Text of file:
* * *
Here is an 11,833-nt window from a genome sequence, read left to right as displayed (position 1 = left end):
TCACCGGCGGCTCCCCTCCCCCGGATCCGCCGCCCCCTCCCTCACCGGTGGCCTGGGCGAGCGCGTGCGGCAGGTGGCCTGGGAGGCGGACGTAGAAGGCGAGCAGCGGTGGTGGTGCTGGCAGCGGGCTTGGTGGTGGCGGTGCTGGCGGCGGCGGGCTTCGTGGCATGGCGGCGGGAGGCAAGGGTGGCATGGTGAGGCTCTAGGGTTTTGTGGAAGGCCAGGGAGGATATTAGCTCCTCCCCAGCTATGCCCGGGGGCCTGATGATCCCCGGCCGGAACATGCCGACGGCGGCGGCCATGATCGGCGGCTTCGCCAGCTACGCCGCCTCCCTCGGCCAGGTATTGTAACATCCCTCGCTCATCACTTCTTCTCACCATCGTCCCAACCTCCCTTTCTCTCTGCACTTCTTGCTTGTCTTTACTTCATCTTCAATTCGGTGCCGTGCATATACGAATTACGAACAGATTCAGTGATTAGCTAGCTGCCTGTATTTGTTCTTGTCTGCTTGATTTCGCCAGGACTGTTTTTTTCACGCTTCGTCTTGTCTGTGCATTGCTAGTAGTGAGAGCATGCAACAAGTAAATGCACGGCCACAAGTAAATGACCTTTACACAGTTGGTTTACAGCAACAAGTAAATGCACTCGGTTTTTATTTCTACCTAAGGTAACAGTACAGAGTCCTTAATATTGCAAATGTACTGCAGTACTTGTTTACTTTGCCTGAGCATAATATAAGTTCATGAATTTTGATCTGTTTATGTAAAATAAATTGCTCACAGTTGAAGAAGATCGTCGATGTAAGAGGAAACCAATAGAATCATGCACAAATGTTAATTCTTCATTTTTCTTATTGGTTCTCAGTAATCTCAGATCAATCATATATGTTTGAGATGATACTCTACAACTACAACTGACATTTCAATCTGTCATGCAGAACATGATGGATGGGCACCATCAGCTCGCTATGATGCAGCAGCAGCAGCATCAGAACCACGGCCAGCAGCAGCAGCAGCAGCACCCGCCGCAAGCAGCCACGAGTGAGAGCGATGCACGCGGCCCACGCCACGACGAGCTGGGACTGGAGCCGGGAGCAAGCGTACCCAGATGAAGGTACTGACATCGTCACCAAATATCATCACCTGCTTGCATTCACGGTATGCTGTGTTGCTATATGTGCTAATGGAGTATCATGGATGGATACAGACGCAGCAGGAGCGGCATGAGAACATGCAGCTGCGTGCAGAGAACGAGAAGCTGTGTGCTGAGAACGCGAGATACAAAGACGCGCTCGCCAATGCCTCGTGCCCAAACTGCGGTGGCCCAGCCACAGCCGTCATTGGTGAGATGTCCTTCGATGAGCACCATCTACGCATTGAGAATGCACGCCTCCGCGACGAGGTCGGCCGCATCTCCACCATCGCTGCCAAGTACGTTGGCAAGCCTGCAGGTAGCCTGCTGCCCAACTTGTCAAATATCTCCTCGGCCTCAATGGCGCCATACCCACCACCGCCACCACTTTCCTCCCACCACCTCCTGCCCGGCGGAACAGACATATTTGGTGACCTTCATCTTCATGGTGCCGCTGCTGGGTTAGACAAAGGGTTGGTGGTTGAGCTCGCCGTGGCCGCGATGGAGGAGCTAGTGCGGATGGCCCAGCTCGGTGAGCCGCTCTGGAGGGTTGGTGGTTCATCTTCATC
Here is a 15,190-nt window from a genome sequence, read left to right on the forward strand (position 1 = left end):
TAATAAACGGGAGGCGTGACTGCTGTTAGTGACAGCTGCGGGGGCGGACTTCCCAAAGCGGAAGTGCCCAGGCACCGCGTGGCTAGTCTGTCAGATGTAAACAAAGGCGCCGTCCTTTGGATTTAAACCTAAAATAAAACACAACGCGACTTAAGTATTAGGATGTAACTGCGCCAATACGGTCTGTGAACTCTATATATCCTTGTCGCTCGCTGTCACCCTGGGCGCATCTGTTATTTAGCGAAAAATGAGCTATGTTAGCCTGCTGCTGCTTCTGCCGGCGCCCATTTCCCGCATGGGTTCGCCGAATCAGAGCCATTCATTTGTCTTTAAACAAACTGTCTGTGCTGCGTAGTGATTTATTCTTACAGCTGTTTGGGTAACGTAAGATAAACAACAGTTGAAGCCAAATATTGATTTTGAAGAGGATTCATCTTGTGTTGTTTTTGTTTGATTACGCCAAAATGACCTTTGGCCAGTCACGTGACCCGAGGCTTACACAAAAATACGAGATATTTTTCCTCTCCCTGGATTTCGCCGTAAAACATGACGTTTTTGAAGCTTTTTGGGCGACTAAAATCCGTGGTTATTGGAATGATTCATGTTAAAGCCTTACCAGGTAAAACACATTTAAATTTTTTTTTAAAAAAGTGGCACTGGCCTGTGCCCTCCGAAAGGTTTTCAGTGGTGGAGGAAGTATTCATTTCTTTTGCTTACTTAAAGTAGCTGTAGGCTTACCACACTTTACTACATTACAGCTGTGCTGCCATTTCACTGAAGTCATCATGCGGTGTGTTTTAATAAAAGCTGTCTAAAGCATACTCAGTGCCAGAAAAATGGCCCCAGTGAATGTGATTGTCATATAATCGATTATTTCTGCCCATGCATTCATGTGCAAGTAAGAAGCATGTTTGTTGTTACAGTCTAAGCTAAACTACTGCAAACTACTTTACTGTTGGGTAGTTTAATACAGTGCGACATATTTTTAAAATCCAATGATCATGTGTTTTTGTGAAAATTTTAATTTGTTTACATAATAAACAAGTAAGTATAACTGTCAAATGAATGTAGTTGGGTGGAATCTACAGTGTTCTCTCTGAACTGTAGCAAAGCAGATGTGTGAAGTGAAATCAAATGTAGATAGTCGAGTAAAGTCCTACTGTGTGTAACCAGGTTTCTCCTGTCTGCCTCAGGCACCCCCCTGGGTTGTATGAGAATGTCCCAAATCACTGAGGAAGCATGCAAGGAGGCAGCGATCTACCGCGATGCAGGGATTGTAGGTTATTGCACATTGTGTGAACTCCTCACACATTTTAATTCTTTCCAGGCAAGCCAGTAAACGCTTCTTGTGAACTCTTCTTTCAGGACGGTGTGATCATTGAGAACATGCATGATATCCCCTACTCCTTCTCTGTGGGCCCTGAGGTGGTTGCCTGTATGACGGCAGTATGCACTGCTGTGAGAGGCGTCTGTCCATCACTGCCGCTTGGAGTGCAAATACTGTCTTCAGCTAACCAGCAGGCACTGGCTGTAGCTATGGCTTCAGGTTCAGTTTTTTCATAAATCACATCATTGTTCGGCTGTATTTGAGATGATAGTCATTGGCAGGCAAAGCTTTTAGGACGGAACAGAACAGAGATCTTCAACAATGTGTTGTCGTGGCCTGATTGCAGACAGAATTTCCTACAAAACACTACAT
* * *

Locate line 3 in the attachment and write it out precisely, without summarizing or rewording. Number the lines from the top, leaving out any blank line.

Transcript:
Here is a 15,190-nt window from a genome sequence, read left to right on the forward strand (position 1 = left end):